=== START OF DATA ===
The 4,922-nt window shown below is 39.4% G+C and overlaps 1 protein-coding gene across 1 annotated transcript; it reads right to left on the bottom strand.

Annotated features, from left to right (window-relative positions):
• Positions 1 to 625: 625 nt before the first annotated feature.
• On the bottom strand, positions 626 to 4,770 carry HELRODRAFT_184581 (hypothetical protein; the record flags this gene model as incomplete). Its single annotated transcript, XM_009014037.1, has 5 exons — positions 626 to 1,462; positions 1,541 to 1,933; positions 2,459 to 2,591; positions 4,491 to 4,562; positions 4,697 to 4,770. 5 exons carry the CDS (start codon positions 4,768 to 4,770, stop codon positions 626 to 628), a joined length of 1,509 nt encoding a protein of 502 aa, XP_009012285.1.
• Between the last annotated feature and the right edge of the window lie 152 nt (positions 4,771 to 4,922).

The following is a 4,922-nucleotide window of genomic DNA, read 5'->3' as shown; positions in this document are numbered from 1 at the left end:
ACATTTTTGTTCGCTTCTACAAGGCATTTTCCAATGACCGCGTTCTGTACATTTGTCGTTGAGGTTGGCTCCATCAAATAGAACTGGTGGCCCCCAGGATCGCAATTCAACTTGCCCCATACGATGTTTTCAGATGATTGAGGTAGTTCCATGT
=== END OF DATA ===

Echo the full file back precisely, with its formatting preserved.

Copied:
The 4,922-nt window shown below is 39.4% G+C and overlaps 1 protein-coding gene across 1 annotated transcript; it reads right to left on the bottom strand.

Annotated features, from left to right (window-relative positions):
• Positions 1 to 625: 625 nt before the first annotated feature.
• On the bottom strand, positions 626 to 4,770 carry HELRODRAFT_184581 (hypothetical protein; the record flags this gene model as incomplete). Its single annotated transcript, XM_009014037.1, has 5 exons — positions 626 to 1,462; positions 1,541 to 1,933; positions 2,459 to 2,591; positions 4,491 to 4,562; positions 4,697 to 4,770. 5 exons carry the CDS (start codon positions 4,768 to 4,770, stop codon positions 626 to 628), a joined length of 1,509 nt encoding a protein of 502 aa, XP_009012285.1.
• Between the last annotated feature and the right edge of the window lie 152 nt (positions 4,771 to 4,922).

The following is a 4,922-nucleotide window of genomic DNA, read 5'->3' as shown; positions in this document are numbered from 1 at the left end:
ACATTTTTGTTCGCTTCTACAAGGCATTTTCCAATGACCGCGTTCTGTACATTTGTCGTTGAGGTTGGCTCCATCAAATAGAACTGGTGGCCCCCAGGATCGCAATTCAACTTGCCCCATACGATGTTTTCAGATGATTGAGGTAGTTCCATGT